Academic journal article The Journal of Negro Education

Understanding Honors Programs at Historically Black Colleges and Universities (HBCUs): An Exploratory Study

Academic journal article The Journal of Negro Education

Understanding Honors Programs at Historically Black Colleges and Universities (HBCUs): An Exploratory Study

Article excerpt

Often when one reads about historically Black colleges and universities (HBCUs), one hears about their role in uplifting underprepared Afincan American students. This role is, in fact, accurate as the majority of HBCUs have large numbers of low-income, first-generation students who have often been left behind by the primary and secondary school systems. Seventy-four percent of HBCU students receive Pell Grants, indicating the level of poverty in the families from which they hail (Gasman, 2013). HBCUs meet these students where they are and work diligently to get them to college-level proficiency and provide them with a globally competitive education. While much focus remains on this noble task, often neglected are the presence and experiences of the high-achieving students who attend HBCUs. We know very little about these students for several reasons. First, the majority of research on African Americans and HBCUs operates with a deficit mentality (Fries-Britt, 2004; Harper, 2005). Second, there is very little research on HBCU honors programs and most high-achieving students who participate in these programs after graduation pursue advanced degrees (Harper, 2005).

Much of HBCU literature focuses on historical accomplishments and contributions or challenges in administration, leadership, and resources. However, there has been a growing body of work examining HBCUs, their practices, and their students through a non-deficit lens (Harper, 2005; Palmer & Gasman, 2008). Also, honor students, in general, and African American honor students, more specifically, have most often been researched to highlight their academic talent or resilience (Fries-Britt, 2004; Griffin, 2006; Harper, 2005). Little is said about the role that the institution, institutional policies, and institutional practices play in the student's experience. The fact that many HBCUs have thriving honors programs and very talented students who are attracted to these institutions for these programs is often overlooked; their voices are lost in the literature. In order to fully understand the dynamics of HBCUs, we must explore it from various angles and through various programs. Furthermore, knowing more about HBCU honors programs will begin to give insight into high-achieving students, a majority of them Black at HBCUs, and the practices that aid in these high-achieving students' attraction, retention, and persistence at these institutions.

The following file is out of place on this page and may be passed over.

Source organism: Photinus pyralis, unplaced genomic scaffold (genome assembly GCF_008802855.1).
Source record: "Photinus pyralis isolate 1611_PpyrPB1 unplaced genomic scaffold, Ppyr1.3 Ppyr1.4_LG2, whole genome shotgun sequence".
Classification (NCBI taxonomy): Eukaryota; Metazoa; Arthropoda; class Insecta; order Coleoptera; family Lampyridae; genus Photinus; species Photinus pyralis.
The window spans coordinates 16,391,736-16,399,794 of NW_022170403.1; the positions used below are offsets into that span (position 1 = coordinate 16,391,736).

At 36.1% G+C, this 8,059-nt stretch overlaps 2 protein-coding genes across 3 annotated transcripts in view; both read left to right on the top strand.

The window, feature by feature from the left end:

This article explores the curriculum, infrastructure, and students associated with HBCU honors programs. Using the survey method to capture this information, we provide the first comprehensive study of these programs to date.

Literature Review

High-achieving students make purposeful choices when it comes to attending college. Although the Ivy League schools and the most highly selective elite institutions are often top choices for highachieving students, honors programs at colleges and universities that may not top the rankings still attract these students (Seifert et al., 2007). Increased competition within the higher education context created the desire for institutions to enroll, persist, and graduate the best and brightest students. This increased competition initiated the creation of honors programs, specifically "for those institutions that are not able to increase their overall selectivity ... as a means to market themselves to highachieving students" (Seifert et al., 2007, p. 57).

Honors programs vary from institution to institution (Seifert et. al, 2007). There are universitywide programs, honors colleges, and departmental programs. Therefore, the literature regarding honors programs is neither vast nor concentrated in one area. Much of the literature facilitates a discussion of how to define honors students and programs, as well as gain a better understanding of these programs (Hébert & McBee, 2007; Owens, 2010). Assessment along with varying views and approaches to the assessment of honors programs are also topics found in honors program literature (Cosgrove, 2004; Otero & Spurrier, 2005; Hébert & McBee, 2007; Tallent-Runnels, Shaw, & Thomas, 2007). …

Search by... Author
Show... All Results Primary Sources Peer-reviewed


An unknown error has occurred. Please click the button below to reload the page. If the problem persists, please try again in a little while.